MA Arts Management, Policy and Practice
Year of entry: 2024
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Course unit details:
|Unit level||FHEQ level 7 – master's degree or fourth year of an integrated master's degree|
|Teaching period(s)||Semester 2|
|Available as a free choice unit?||No|
Creative producing is the art of making arts and creative projects happen. Creative producers provide pivotal functions in realizing artistic vision through participant liaison, commissioning and procurement, project development, resource management and technical oversight. These functions combined a range of management skills transferrable to other contexts, but sensitive to the particular cultural and policy contexts in which they are deployed. Distinct from the fields of film and recorded music production, creative producers need a range of skills and attributes, to work flexibly and autonomously with a range of stakeholders, including artists, venues, partner organisations and audiences to realize artistic vision and programming objectives for festivals and other organisations. Creative producing is a critical element in culture-led place-making, animation, community engagement, social missions, and commercial marketing and branding as part of tourism and experience economies. This course unit provides an indepth survey of creative producing from theory to practice.
- To develop students’ theoretical understanding of creative producing in a range of contexts and settings, including one-off arts programmes, festivals and events, museums and heritage sites, digital and online, participatory and non-cultural settings
- To prepare students for producing creative content, projects and events in professional practice through blended, experiential and class-room based learning
- To build or consolidate knowledge of technical, practical and critical issues relating to the development, marketing, funding, project management and evaluation of arts and creative projects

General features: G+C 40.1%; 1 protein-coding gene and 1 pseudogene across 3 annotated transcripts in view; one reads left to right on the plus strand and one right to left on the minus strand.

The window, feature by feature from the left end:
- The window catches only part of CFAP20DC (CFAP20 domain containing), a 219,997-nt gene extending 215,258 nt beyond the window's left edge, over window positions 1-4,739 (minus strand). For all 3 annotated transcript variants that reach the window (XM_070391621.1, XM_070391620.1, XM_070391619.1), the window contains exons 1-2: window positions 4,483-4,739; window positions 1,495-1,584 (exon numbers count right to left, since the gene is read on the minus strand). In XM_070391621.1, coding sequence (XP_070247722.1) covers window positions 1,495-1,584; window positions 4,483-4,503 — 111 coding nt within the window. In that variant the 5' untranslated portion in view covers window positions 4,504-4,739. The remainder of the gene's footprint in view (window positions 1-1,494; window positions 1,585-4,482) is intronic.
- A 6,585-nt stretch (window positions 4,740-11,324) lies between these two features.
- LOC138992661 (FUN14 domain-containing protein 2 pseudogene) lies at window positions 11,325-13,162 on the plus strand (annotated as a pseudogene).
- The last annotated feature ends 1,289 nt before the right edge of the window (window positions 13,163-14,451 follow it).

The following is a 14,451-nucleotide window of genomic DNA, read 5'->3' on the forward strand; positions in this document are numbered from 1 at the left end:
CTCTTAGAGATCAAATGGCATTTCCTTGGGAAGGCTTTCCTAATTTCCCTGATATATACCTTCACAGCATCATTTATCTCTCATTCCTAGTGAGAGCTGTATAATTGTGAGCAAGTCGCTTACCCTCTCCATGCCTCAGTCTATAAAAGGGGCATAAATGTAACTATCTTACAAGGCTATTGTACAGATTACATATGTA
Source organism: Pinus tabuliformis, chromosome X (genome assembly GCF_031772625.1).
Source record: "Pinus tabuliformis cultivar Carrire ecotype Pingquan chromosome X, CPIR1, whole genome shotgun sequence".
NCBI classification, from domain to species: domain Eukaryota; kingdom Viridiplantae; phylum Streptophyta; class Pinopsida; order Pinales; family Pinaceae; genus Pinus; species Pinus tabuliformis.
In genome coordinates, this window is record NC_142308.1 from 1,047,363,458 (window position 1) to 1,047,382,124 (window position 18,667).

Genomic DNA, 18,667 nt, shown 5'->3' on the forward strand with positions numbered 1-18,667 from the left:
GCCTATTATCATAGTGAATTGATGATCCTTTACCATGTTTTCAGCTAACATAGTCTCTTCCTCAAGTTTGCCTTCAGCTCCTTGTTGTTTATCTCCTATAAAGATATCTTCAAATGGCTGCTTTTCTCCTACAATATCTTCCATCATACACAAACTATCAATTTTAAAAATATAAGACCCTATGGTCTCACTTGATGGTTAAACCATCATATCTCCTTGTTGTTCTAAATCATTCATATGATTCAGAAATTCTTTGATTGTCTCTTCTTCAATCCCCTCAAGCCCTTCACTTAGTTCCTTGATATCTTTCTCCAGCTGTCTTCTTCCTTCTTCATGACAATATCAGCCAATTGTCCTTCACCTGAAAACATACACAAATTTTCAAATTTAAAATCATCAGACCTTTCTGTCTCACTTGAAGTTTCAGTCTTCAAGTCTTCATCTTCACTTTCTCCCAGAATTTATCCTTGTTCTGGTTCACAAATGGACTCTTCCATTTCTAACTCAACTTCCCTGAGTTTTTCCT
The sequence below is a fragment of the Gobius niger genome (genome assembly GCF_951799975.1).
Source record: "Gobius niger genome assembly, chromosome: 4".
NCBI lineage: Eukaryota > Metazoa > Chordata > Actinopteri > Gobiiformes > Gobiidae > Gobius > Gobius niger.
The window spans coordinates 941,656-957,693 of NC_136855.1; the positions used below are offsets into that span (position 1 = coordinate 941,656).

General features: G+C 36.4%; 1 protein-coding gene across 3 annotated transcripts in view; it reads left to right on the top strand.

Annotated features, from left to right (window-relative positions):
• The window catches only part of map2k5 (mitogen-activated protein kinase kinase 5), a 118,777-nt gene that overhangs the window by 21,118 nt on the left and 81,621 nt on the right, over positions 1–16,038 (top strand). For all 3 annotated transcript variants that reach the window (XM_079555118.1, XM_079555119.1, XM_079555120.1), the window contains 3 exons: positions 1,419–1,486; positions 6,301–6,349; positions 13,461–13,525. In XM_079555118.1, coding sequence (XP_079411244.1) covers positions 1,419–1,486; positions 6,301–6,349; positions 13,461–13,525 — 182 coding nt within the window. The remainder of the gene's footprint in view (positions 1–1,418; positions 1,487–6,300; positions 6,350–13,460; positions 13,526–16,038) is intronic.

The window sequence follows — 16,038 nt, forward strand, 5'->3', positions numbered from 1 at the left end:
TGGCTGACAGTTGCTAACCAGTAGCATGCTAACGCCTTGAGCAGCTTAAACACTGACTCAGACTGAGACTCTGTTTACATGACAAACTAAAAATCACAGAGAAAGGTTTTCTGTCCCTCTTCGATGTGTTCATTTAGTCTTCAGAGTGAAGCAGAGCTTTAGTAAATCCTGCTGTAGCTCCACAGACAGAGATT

Knowledge and understanding
- Demonstrate knowledge and understanding of functions, roles, principles and practices of creative producing and creative programming approaches.
- Identify key factors within specific local contexts that influence curating, producing and programming practices.
- Show awareness of relevant practices in other contexts
- Conduct independent and collaborative research to inform professional practice
- Build and consolidate theoretical insight into creative and cultural production, management and reception
- Critically and creatively evaluate own and other’s creative practice
- Employ project and time management techniques appropriate for cultural project management
- Demonstrate competence across a range of skills relevant to creative producing (risk management, technical production, resource development, content creation, interpretation, marketing and engagement, facilitation, object research, planning, programming, evaluation)
Transferable skills and personal qualities
- Demonstrate an ability to communicate ideas to expert and non-expert audiences in writing and verbally
- Work effectively in groups under time and resource constraints
- Develop agile and self-directed time management and working practices, alongside a range of project management skills
Bilton, Chris and Leary, Ruth. “What can managers do for creativity? Brokering creativity in the creative industries.” International Journal of Cultural Policy 8.1 (2002): 49 — 64.
Choudhry, Farooq (2020) “More than the sum of its parts: Dance, creative management and enterprise in collaboration” in The Routledge Companion to Arts Management ed. Byrnes, W. J., Brki¿, A. London: Routledge, https://doi-org.manchester.idm.oclc.org/10.4324/9781351030861.
Cray, David, Loretta Inglis and Susan Freeman. (2007) “Managing the Arts: Leadership and Decision Making under Dual Rationalities.” Journal of Arts Management, Law, and Society 36.4 pp. 295-313.
Czach, Liz (2004) “Film Festivals, Programming, and the Building of a National Cinema.” The Moving Image 4.1 (Spring 2004): 76-88.
Eikhof, D. and A. Haunschild. “For art’s sake! Artistic and economic logics in creative production.” Journal of Organizational Behaviour 28 (2007). 523–538.
Gilbert, Helen and Lo, Jacqueline, (2007) "Chapter 4. Marketing Difference at the Adelaide Festival" from Gilbert, Helen and Lo, Jacqueline, Performance and Cosmopolitics: Cross-Cultural Transactions in Australasia pp.112-130, Basingstoke,: Palgrave MacMillan. 
Harvie, Jen (2003) “Cultural Effects of the Edinburgh International Festival: Elitism, Identities, Industries,” Contemporary Theatre Review, 13:4, 12-26, DOI: 10.1080/1048680032000118378
Kaiser, M. (2013) The Cycle: A Practical Approach to Managing Arts Organizations Lebanon, New Hampshire: Brandeis University Press. Read Chapter 1- Programming: Is it all about the Art pp.6 – 23
Reynolds, Sarah, Ann Tonks, and Kate MacNeill. 2017. ‘Collaborative Leadership in the Arts as a Unique Form of Dual Leadership’. The Journal of Arts Management, Law, and Society 47 (2): 89–104. https://doi.org/10.1080/10632921.2016.1241968.
Scheduled activity hours
Work based learning
Independent study hours